Migration has begun...
Waders are on the move, at Druridge this was evident by large numbers (up to 76) dunlin on the beach midweek as well as the first returning sanderling. On the Budge fields this weekend there has been up to two green sandpiper, three wood sandpipers and five common sandpipers. Pectoral and curlew sandpipers have also been reported but not seen by yours truly.
Elsewhere, migrants like pied flycatchers and black restarts have been seen at coastal places.
Tonight, as I was watching the sandpipers on the Budge field, as well as a water rail out in the open, a great egret appeared on the fields, scattering the waders on it's arrival.
|Great Egret feeding on the Budge fields
|and in flight
Short video of Great Egret - click to enlarge.
I left the egret feeding on the Budle fields, but as I walked back to my car, it flew south overhead and continued to circle about before heading back over the Budge hide.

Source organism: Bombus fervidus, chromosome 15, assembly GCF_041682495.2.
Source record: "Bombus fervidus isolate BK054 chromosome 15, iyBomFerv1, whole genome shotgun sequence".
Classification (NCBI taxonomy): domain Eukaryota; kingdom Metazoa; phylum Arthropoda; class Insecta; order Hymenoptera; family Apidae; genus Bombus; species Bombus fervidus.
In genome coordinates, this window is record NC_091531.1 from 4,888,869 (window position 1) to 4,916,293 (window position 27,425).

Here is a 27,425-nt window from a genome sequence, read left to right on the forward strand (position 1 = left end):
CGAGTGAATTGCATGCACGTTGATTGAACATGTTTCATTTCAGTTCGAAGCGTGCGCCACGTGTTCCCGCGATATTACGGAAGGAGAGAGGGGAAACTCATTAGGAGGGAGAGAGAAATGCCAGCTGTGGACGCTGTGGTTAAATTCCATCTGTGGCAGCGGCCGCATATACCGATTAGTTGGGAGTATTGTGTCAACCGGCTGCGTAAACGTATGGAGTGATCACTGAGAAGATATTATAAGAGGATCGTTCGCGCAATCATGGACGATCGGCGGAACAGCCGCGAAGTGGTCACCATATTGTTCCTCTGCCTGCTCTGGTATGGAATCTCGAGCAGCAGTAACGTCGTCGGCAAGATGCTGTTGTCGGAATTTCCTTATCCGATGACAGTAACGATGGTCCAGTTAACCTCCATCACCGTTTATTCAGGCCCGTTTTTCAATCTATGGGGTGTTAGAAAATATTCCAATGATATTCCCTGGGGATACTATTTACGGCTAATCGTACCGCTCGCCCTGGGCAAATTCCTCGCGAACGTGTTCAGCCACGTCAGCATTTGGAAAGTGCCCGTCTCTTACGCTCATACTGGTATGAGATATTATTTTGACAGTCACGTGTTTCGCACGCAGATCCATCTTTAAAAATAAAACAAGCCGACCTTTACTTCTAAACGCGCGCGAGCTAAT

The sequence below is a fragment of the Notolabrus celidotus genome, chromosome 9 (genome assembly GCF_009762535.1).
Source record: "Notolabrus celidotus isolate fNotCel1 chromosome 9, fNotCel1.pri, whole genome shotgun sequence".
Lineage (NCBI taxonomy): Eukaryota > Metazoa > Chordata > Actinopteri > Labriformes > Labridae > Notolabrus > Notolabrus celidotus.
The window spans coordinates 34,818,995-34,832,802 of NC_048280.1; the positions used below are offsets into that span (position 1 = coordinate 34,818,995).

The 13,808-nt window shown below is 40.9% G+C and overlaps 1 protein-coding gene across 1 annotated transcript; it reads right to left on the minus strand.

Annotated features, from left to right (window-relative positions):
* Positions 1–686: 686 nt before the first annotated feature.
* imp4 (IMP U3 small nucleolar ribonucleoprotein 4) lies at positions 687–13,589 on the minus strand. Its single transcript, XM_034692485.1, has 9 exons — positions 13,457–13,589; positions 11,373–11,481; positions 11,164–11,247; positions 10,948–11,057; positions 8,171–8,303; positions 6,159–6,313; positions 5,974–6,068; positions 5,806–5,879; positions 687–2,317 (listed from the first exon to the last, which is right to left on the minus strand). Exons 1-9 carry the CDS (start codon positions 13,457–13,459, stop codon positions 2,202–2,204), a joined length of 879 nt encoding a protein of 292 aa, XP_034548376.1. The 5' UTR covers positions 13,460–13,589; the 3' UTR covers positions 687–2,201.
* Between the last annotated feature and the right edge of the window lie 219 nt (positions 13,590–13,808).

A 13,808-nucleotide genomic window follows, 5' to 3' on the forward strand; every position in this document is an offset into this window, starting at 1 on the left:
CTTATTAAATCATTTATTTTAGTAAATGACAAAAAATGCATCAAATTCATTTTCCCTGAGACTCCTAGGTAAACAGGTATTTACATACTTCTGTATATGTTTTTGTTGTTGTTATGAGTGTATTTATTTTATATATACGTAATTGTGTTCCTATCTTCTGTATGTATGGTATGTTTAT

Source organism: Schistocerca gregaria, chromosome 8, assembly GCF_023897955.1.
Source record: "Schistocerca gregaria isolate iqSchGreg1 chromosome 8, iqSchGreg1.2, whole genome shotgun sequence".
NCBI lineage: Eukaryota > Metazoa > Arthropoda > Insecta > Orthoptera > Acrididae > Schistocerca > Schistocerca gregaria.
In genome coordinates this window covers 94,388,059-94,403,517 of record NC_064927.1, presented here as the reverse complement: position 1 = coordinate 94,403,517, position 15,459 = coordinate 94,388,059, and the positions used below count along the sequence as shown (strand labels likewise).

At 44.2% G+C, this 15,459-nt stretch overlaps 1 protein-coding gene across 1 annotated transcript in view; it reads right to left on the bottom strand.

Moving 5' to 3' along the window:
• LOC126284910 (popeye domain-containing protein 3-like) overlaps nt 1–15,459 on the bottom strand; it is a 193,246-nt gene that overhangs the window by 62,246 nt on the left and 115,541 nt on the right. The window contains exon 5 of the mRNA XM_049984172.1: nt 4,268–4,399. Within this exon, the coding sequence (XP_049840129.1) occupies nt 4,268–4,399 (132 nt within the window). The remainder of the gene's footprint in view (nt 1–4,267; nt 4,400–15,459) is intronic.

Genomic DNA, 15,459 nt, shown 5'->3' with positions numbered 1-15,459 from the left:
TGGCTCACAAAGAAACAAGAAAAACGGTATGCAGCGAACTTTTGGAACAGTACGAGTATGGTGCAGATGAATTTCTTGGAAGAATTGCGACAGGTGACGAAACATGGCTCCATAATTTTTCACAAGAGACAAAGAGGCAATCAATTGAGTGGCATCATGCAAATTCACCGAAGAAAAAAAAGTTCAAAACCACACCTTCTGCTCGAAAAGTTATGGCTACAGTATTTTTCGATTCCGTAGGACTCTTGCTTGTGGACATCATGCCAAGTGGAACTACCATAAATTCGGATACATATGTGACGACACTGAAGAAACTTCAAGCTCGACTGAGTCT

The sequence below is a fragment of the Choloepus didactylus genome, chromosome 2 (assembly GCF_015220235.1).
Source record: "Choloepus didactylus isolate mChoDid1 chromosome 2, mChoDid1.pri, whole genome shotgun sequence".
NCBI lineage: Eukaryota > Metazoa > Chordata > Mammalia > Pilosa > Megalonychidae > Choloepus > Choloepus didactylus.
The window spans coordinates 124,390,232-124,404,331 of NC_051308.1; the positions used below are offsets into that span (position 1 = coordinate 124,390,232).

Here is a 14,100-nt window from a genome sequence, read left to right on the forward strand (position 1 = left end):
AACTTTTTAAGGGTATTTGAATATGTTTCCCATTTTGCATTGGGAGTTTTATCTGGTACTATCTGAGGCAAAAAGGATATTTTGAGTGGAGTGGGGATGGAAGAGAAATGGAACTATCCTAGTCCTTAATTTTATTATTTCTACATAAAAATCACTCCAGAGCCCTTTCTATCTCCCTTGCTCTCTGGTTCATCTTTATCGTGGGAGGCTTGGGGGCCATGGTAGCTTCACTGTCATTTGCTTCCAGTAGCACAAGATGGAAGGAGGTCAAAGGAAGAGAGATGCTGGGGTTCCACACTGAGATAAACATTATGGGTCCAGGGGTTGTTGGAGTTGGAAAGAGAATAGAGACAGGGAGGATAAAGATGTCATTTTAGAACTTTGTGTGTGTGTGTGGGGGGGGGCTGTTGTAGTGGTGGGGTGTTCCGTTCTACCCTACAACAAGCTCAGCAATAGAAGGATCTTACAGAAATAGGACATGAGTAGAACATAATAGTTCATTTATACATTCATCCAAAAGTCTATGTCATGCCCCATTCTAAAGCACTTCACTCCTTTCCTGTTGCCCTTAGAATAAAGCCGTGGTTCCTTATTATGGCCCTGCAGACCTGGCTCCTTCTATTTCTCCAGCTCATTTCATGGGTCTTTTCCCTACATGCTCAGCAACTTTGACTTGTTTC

|Circling above the Budge hide
Since my last post, I've been away to Dumfries and Galloway for a long weekend of birds, butterflies, bikers and lighthouses.
|One of many Tysties nesting in the harbour wall at Poertpatrick - our base for two nights.
I've also done a couple of short seawatches, the highlight of which was a single sooty shearwater south on Thursday evening. Janet and I had a quick look around the patch on Friday evening and were amazed by the number of feral greylags - Druridge Pools had become like Hauxley, or a goose farm. The numbers of these and feral canada geese breeding in the area must be having some ecological impact on native species.
|Lots of Greylag Geese
It was nice to see great-crested grebes with young on the big pool as well as the increasingly scarce pochard.